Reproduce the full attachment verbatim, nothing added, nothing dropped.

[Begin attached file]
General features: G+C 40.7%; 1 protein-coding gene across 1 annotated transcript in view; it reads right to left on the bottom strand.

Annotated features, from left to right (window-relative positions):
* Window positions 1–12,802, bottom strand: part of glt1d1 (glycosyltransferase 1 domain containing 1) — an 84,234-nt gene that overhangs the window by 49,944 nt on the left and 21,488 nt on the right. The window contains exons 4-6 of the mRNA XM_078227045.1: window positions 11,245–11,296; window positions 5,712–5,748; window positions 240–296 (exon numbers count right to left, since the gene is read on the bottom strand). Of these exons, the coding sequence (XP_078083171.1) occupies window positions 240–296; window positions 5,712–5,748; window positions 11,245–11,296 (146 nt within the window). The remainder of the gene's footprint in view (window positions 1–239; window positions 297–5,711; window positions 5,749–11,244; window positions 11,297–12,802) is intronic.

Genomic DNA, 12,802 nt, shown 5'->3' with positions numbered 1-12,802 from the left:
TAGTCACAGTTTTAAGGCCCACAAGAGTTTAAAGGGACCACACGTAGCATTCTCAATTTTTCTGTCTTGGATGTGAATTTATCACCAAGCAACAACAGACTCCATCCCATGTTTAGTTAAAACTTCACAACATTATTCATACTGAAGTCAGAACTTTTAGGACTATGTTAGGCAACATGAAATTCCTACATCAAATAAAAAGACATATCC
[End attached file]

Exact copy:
General features: G+C 40.7%; 1 protein-coding gene across 1 annotated transcript in view; it reads right to left on the bottom strand.

Annotated features, from left to right (window-relative positions):
* Window positions 1–12,802, bottom strand: part of glt1d1 (glycosyltransferase 1 domain containing 1) — an 84,234-nt gene that overhangs the window by 49,944 nt on the left and 21,488 nt on the right. The window contains exons 4-6 of the mRNA XM_078227045.1: window positions 11,245–11,296; window positions 5,712–5,748; window positions 240–296 (exon numbers count right to left, since the gene is read on the bottom strand). Of these exons, the coding sequence (XP_078083171.1) occupies window positions 240–296; window positions 5,712–5,748; window positions 11,245–11,296 (146 nt within the window). The remainder of the gene's footprint in view (window positions 1–239; window positions 297–5,711; window positions 5,749–11,244; window positions 11,297–12,802) is intronic.

Genomic DNA, 12,802 nt, shown 5'->3' with positions numbered 1-12,802 from the left:
TAGTCACAGTTTTAAGGCCCACAAGAGTTTAAAGGGACCACACGTAGCATTCTCAATTTTTCTGTCTTGGATGTGAATTTATCACCAAGCAACAACAGACTCCATCCCATGTTTAGTTAAAACTTCACAACATTATTCATACTGAAGTCAGAACTTTTAGGACTATGTTAGGCAACATGAAATTCCTACATCAAATAAAAAGACATATCC